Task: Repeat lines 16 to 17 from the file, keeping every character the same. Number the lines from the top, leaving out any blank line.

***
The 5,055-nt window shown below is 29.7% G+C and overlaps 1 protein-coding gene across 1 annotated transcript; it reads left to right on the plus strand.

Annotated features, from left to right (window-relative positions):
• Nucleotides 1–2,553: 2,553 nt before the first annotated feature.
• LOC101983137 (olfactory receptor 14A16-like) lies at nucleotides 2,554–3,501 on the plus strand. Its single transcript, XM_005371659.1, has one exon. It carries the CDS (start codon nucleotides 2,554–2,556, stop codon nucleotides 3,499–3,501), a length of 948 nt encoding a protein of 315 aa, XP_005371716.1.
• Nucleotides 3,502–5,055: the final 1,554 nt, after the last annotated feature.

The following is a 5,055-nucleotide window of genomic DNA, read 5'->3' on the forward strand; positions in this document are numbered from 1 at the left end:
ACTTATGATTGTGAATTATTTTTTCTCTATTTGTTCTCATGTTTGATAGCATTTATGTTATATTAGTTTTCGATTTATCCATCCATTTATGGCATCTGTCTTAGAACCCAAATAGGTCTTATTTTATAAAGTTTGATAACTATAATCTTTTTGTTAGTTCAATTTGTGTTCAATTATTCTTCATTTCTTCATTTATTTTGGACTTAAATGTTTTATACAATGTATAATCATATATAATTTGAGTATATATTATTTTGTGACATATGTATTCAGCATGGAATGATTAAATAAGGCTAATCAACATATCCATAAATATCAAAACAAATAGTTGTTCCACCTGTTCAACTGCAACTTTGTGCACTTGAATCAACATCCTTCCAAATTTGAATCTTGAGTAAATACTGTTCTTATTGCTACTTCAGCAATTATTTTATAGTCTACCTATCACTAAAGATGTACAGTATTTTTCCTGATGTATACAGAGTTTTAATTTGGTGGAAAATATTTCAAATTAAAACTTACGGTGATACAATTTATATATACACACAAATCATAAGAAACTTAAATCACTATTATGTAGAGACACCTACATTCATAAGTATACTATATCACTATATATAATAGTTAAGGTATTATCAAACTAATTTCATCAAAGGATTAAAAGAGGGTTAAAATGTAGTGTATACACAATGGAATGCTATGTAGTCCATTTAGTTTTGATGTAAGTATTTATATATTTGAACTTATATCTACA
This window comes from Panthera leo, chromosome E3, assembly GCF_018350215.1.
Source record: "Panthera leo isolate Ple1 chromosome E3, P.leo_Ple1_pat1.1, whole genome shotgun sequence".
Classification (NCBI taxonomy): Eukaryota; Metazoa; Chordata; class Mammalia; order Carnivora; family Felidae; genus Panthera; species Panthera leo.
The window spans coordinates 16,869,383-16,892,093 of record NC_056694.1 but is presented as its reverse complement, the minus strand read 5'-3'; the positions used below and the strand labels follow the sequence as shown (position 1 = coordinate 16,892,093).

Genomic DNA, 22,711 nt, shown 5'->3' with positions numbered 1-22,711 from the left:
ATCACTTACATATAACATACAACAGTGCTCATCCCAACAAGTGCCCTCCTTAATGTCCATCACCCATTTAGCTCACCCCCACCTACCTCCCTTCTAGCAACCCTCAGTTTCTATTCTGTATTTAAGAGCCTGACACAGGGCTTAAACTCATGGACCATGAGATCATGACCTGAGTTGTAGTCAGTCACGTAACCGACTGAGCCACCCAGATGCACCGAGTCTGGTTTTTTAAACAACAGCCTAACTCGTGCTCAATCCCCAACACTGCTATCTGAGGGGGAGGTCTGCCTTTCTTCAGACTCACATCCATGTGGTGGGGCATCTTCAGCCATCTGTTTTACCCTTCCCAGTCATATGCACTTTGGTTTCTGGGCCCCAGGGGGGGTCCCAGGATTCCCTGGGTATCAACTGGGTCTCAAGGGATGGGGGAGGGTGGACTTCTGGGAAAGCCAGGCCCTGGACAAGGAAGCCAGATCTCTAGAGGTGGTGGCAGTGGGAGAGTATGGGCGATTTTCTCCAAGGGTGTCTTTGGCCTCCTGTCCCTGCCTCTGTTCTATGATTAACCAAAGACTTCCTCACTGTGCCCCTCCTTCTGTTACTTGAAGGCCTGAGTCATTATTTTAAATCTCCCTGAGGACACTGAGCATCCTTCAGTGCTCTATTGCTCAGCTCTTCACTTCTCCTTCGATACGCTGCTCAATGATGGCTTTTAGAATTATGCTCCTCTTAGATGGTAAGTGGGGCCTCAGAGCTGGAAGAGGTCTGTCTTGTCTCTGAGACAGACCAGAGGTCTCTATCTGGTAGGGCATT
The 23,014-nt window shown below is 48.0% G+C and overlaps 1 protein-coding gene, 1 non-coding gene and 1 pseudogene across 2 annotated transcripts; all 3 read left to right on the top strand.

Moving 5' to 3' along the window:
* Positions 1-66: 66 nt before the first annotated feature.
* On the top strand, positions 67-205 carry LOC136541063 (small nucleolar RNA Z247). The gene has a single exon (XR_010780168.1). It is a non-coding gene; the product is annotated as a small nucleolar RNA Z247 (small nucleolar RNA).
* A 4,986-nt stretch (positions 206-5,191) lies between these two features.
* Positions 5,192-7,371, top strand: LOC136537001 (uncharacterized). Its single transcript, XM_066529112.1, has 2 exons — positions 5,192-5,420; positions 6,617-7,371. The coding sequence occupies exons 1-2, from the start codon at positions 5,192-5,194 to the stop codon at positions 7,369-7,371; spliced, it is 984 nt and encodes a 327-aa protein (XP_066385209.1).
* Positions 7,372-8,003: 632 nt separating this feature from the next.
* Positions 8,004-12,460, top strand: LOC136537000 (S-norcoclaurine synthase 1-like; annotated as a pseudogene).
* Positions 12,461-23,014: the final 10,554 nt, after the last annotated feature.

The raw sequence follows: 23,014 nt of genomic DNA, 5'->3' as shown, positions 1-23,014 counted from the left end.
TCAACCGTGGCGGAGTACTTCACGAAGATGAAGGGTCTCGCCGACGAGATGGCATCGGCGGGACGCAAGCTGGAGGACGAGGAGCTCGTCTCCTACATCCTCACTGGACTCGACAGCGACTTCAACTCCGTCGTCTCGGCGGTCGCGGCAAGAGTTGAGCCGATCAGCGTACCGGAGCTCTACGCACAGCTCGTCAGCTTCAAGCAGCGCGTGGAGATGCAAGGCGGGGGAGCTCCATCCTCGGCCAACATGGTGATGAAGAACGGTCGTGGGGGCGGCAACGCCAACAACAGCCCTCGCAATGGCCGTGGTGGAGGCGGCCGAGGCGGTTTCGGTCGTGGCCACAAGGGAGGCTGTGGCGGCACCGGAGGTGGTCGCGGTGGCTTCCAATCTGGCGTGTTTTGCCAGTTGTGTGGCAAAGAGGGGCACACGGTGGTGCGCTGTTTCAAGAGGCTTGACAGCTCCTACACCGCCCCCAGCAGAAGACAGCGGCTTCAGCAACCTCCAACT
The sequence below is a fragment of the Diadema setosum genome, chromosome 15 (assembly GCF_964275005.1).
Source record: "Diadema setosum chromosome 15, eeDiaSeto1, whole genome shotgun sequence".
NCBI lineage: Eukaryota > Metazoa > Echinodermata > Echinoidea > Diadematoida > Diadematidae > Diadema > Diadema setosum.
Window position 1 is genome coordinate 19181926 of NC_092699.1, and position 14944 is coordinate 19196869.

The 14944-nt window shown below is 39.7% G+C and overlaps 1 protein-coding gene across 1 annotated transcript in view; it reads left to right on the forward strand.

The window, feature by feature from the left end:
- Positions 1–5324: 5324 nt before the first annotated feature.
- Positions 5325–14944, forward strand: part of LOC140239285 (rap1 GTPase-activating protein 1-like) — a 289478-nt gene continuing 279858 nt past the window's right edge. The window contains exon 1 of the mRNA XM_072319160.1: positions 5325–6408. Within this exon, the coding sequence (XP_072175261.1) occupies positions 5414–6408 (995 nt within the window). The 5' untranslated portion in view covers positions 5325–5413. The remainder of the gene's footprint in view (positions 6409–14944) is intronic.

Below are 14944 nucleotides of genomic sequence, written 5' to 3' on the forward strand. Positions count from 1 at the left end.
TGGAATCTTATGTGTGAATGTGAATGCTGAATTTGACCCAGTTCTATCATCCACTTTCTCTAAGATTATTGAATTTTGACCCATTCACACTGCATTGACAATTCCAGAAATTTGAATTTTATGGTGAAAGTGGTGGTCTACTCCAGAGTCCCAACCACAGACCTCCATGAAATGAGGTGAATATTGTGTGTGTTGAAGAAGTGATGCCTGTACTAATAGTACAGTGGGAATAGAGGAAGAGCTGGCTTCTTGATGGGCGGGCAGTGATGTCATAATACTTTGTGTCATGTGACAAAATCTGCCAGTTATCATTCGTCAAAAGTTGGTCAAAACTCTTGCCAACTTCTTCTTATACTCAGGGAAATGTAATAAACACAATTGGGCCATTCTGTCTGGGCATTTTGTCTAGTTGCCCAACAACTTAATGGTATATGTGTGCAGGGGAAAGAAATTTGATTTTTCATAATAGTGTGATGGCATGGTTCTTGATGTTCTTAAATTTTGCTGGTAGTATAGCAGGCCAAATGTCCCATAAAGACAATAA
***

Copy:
* Positions 1-66: 66 nt before the first annotated feature.
* On the top strand, positions 67-205 carry LOC136541063 (small nucleolar RNA Z247). The gene has a single exon (XR_010780168.1). It is a non-coding gene; the product is annotated as a small nucleolar RNA Z247 (small nucleolar RNA).